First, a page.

The next allegation of corrupt practice against respondent No. 1 is that the S. D. O. Hindol with the consent of respondent No. 1 assisted the latter in the furtherance of his election prospects by openly canvassing for him in the area in a Government Jeep on 20-5-1980. He was found with respondent No. 1 and was propagating in village Nuakote. It is argued by Mr. Murty that this is supported by P. Ws, 4. 7 and 8 and O. P. W. 2 has also admitted that the S.D.O. visited village Nuakote 10 or 12 days prior to the election. The presence of respondent No. 1 with the S. D. O. is enough to prove that the S. D. O. propagated with his consent. No amount of negative evidence can disprove the participation of the S. D. O. in the election work with the consent of respondent No. 1. P. W. 4, the petitioner himself, has stated :--
'On 20-5-1980 Kamalakanta Bose, S. D. O. of Hindol moved in the Jeep ORD 3164 belonging to the Government and propagated in favour of O.P. No. 1 in village Nuakote inside Hindol constituency. He was propagating that if the voters vote for O.P. No. 1 he would take up the development works of the village. This I heard from Chandra-rnani Pradhan (P. W. 8) and Dolgovind Pati (not examined) of village Nuakote.'
P. W. 7 in his deposition has stated:--
'I know K.K. Bose, the then S. D. O. of Hindol. 10 to 12 days prior to the date of polling I heard that the S. D. O. was there in our village. But I have not seen him. I heard from Dolagovinda Pati, Kulamani Pradhan (P. W. 8) and others of our village that the S. D. O. was propagating in favour of O. P. No. 1. But I have no personal knowledge about this.'
P. W. 8 in his evidence has stated:--
'On 20-5-1980 the S. D. O. of Hindol had been to our village Nuakote in a Jeep. Four to five persons including O. P. No. 1 were with the S. D. O. The S. D. O. told us (about 200 people had gathered) that we had been complaining about lack of communication to our village. If we voted in the symbol 'Maa' (Mother) roads would be completed within a short time. On his assurance all the people agreed to vote in favour of the symbol 'Maa'. After five to six days the work was done. Trinatb Naik (respondent No. 1) did not tell anything.'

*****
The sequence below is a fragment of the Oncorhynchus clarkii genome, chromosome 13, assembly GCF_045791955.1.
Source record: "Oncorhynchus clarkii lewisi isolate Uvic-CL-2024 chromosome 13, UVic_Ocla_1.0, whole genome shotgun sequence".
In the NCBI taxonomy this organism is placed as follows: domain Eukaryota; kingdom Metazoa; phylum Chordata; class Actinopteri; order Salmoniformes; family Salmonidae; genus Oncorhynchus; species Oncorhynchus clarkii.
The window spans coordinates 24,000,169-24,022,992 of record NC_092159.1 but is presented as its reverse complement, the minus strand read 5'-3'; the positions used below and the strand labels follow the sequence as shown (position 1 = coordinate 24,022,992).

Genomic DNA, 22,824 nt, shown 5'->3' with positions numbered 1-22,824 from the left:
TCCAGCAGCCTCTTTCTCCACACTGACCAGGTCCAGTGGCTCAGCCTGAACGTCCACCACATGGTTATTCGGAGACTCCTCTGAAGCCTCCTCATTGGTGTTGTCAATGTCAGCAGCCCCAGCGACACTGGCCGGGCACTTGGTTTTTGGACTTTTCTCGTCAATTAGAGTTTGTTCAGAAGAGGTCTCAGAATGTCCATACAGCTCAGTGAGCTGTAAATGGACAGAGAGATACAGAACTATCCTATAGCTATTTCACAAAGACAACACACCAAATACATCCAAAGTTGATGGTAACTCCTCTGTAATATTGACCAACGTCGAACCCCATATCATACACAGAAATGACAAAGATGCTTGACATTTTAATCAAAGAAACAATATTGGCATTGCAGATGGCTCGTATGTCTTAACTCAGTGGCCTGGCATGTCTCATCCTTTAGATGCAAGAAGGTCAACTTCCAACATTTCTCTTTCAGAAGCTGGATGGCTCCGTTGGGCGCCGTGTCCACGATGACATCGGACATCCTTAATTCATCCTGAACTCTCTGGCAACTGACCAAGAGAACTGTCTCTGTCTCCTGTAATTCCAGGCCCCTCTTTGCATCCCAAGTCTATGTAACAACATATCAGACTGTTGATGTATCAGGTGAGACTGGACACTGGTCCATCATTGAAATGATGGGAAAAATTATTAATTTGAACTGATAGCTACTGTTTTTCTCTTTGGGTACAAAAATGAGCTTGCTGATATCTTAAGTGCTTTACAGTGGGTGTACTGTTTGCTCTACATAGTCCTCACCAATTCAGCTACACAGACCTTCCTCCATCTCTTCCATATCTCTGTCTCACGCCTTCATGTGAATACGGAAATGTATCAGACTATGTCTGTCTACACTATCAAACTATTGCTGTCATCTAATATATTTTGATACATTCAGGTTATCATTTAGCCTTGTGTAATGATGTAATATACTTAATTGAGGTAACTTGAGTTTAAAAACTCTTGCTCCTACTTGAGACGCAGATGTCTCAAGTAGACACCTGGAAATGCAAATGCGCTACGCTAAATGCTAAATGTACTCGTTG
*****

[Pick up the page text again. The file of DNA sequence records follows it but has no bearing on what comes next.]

The tour diary of the S. D. O. has been proved to show that the S. D. O. had been to village Nuakote on 20-5-1980 and this has been marked as Ext. 3. Basing on the aforesaid evidence it is argued by Mr. Murty that respondent No. 1 has obtained/procured the assistance of the S. D. O, who is a gazetted officer of the Government for the furtherance of his election prospects and as such is guilty of corrupt practice as envisaged under Section 123(7) of the Act. Mr. Misra, learned counsel for respondent No. 1, submitted that the election petition does not contain material facts with full necessary particulars as to the nature of the assistance, time and place where it was sought and doenot furnish any cause of action. According to him, the evidence of P. Ws. 4, 7 and 8 even if accepted as a whole, does not prove any corrupt practice as provided in Section 123(7) of the Act. Further P. W. 4 has admitted that P. Ws. 7 and 8 are congress (I) workers.
4. In this case P. W. 4 has admitted that he heard this from Chandramani Pradhan (P. W. 7), Kulamani Pradhan (P. W. 8) and Dolgovinda Pati, who has not been examined. P. W. 7 Chandramani Pradhan is a worker of the petitioner's party and has stated that he has no personal knowledge about the S. D. O. propagating in the constituency in favour of respondent No. 1. P. W. 8, Kulamani Pradhan is also a worker of the petitioner's party as admitted by the petitioner himself. But he has stated in cross-examination that he does not belong to any party. No independent witness has been examined to prove that the S. D. O. was propagating in favour of respondent No. 1 and this was done with the consent of respondent No. 1. So in my view, the petitioner half failed to make out a case against respondent No. 1 and the ingredients of Section 123(7) of the Act have not been proved.
It is further alleged that one Khirod Chandra Acharya, an L. D., Clerk of the office of S. D. O. was propagating in the constituency for respondent No. 1 between 27-5-1980 and 31-5-1980. To support this allegation petitioner in his evidence has stated that he heard this from one Sudarsan Panigrahi, Kapil Charan Sahu (P. W. 6) and Kahnu Charan Gadnaik. But Sudarsan Panigrahi and Kahnu Charan Gadnaik have not been examined. There is no other evidence to corroborate the statement ot P. W. 4. Even no question was put to P. W. 6 that he told P. W. 4 about Khirod Chandra Acharya's propaganda in the constituency in favour of respondent No. 1. Mr. Misra submitted that this also does not come under the purview of Section 123(7) of the Act as Khirod Chandra Acharya is not a person belonging to any of the classes mentioned in sub-section (7) of Section 123 of the Act. Mr. Murty, learned counsel for the petitioner, also did not seriously press this allegation and I see no merit in the above allegation against respondent No. 1.
For the aforesaid reasons, Issue Number 2 is answered against the petitioner and in favour of respondent No. 1.